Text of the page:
The technology in the retrofitted store resembles that of Amazon Go. Shoppers download an app, where they add payment information. They get a QR-code to scan at the store.
"What people want is to get in and out fast," she said. "It's all about speed. And pre-Covid, we constantly challenged ourselves to say 'How can we get people in and out of the stores more efficiently?'"
The pandemic, she said, "has definitely added a different slant to it" since standing in line is seen as a health risk now, not just an annoyance.
While Giant Eagle planned to work with Grabango before the pandemic, Karet said it's made the tech an easier sell. She recently shopped the checkout-less store herself.
"I got stopped by at least six customers saying 'What are you doing?'" she said. "I explained it to them and they were like 'Oh my God. That's the coolest thing!"
Giant Eagle plans to retrofit a second store in the next six to 12 months — and may add the system to more of its approximately 470 stores, depending on how customers respond.
"This has dramatically accelerated the potential for customer adoption," Karet said.
Selling tech to the grocery sellers
Shariq Siddiqui and Umer Sadiq, both former Amazon managers, are counting on a future where smart shopping carts become tablestakes. They co-founded Veeve, which unveiled its smart grocery cart last year.
Customers scan a QR code to log in. The cart is equipped with sensors and cameras that automatically identify products as they're placed inside. It calculates the cost of the order and charges shoppers on their way out of the store, eliminating the need to stand in line.
Veeve is already testing its smart carts with retailers in Seattle and North Carolina. But the pandemic, as well as the launch of Amazon's Dash Cart in July, have set off a wave of fresh demand from regional grocers and some of the top retailers in the country.
Both events have "validated" the idea of using smart carts in stores, Siddiqui said. "When we would go pitch to retailers, they'd think it was too good to be true, but we've known this would work for a few years now," he said.
Cashierless technology start-up Standard Cognition is seeing so much demand from retailers that CEO Jordan Fisher said he's had to turn down prospective clients.
Rather than building a new store around cashierless technology, Standard Cognition retrofits retailers' existing locations with ceiling-mounted cameras. The cameras are equipped with machine learning software that detects what each shopper picks up and puts back on the shelves.
"We don't have to change the shelves, we don't have to add gates," Fisher said. "It's the same store, but now there's checkout free technology that allows shoppers to walk in and skip the line."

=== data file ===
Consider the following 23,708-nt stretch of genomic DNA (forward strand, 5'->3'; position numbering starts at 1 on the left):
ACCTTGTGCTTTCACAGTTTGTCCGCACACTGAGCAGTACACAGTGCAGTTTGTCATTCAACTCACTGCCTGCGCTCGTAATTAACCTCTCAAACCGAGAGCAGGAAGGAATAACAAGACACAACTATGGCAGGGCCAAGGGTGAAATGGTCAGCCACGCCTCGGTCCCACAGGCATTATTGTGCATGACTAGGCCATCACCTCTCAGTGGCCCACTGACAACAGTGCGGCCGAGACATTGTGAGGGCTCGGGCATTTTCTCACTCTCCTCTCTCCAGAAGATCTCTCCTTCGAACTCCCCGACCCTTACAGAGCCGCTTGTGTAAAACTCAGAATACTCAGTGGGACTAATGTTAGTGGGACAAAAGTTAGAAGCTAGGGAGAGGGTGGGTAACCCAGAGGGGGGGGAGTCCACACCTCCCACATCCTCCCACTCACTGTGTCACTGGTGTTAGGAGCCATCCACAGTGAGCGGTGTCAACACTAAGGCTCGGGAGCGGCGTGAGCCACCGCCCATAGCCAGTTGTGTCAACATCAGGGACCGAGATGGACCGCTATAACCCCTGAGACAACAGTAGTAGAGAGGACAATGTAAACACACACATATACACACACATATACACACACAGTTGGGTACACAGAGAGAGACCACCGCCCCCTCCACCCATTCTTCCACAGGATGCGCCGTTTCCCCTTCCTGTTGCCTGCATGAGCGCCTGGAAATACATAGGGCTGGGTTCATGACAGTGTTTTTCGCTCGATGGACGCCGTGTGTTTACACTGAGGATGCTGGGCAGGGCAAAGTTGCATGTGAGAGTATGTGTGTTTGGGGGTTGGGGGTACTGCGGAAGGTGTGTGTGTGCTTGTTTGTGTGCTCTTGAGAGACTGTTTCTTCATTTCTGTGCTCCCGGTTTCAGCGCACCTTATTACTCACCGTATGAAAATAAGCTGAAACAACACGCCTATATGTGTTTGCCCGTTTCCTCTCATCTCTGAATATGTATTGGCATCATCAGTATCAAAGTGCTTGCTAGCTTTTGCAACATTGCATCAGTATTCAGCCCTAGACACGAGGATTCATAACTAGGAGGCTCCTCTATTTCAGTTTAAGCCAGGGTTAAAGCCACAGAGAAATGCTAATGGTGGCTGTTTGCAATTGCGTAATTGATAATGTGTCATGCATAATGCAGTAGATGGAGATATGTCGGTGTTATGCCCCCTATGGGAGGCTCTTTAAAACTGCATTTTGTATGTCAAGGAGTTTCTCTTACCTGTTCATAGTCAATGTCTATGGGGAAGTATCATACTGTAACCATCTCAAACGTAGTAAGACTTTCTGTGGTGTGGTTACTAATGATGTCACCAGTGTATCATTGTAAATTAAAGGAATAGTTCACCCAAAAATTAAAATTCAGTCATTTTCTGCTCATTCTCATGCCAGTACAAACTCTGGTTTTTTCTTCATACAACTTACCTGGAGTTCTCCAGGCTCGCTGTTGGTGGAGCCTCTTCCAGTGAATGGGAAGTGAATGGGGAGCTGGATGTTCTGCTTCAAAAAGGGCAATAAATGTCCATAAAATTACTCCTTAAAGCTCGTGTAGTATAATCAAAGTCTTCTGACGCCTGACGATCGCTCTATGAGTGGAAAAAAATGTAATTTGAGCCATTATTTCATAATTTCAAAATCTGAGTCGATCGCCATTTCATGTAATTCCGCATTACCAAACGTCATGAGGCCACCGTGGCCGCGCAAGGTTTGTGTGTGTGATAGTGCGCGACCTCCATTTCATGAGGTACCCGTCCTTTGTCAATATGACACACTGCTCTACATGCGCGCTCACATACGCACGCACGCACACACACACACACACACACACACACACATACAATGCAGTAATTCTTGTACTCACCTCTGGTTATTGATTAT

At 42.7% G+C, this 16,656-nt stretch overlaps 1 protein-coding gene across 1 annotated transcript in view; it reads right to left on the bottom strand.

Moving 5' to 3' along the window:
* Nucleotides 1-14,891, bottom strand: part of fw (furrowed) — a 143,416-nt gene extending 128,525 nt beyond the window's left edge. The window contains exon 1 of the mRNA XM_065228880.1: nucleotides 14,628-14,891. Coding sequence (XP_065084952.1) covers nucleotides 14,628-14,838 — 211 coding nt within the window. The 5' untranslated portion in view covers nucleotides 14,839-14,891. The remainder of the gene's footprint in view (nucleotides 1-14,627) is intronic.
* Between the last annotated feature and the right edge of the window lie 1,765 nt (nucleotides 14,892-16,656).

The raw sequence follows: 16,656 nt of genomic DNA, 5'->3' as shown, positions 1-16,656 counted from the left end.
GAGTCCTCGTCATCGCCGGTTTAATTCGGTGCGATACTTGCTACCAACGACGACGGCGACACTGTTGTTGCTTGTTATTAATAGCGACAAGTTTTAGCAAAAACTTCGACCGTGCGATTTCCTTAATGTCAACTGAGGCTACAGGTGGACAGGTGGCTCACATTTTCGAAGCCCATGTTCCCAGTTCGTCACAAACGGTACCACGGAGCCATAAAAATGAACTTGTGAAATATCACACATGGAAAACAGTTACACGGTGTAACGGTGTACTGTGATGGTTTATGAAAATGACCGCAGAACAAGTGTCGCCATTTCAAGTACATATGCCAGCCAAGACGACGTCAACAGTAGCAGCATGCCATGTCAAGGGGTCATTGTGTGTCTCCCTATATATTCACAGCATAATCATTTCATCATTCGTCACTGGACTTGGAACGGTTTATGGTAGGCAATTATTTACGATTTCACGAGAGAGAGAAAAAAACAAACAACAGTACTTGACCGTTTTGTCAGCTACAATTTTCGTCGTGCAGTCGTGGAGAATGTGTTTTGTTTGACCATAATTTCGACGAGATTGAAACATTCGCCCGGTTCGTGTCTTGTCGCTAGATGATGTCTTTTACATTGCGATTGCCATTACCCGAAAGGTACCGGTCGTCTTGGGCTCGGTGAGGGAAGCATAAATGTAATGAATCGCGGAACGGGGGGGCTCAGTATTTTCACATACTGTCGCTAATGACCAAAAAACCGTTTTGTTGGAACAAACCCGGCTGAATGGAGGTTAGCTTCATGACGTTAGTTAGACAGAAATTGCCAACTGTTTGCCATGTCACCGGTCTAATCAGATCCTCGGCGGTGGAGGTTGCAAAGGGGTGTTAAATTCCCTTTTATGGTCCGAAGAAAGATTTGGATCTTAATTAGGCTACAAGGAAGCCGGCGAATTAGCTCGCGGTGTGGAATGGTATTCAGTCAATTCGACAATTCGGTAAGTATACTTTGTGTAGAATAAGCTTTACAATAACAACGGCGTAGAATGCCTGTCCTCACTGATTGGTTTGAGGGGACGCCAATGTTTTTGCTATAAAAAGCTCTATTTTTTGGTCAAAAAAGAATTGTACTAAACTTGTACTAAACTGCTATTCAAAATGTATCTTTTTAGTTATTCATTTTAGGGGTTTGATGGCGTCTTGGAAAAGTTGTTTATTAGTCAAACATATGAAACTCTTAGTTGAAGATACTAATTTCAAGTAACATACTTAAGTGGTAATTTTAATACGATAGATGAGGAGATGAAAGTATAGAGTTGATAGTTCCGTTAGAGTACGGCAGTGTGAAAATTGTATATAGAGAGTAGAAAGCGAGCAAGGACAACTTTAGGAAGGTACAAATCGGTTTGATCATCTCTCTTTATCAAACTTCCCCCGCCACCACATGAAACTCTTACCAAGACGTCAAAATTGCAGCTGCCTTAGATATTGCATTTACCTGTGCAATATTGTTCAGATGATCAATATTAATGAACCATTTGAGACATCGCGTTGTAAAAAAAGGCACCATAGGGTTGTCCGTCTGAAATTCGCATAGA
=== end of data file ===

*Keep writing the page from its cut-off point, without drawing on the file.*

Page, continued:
Standard said this month it would bring its cashierless technology to a Circle K convenience store in Phoenix. It plans to announce new retail partners soon, Fisher said.
Will Hogben, CEO of FutureProof Retail, which creates mobile checkout software, said the start-up has fielded requests from clients who want to deploy the technology in their stores months ahead of schedule.
"It can often be we talk to the company for two years before they decide to launch a pilot," Hogben said. "What's happened with us is that all of the people we talked to sort of came back during Covid and said, 'How quickly can it be implemented?'"
FutureProof's technology is now being used in three stores operated by Kansas-based grocery chain McKeever's, as well as nine Price Chopper locations in Missouri. New York City grocery stores Westside Market and Fairway Market have also deployed FutureProof's mobile checkout app, as well as in-store GPS navigation software created by Search in Real Life.
SIRL's in-store GPS software allows shoppers to search in an app where items are located. It then gives shoppers step-by-step directions to the item's location, cutting down on the time spent wandering through the aisles and limiting interaction with store employees — both important benefits in light of coronavirus safety concerns.
Fairway and Westside Market deployed the mobile checkout and GPS technologies before the pandemic, but shoppers started using the tools more beginning in March. "The adoption went from where it was around 10% to 15% up to 30% of customers going through the system," Hogben said.
Hogben said he's seen firsthand how technology can ease some of the anxieties around grocery shopping during a pandemic. At the early stages of the coronavirus outbreak, he watched a supermarket cashier handle everyone's goods "one after the other."
"Things like produce, stuff that's going straight into your mouth," Hogben said. "It can be difficult to watch people handle it when you're being cautious."
The extra step of downloading a mobile app might have stopped shoppers from using FutureProof's technology before the pandemic. But now, Hogben is finding most consumers will go through the trouble just to stay safe.
"With Covid, it's already complicated to go shopping," he said. "You have to think about your mask, the time of the day, the store. So I expect the adoption to stay."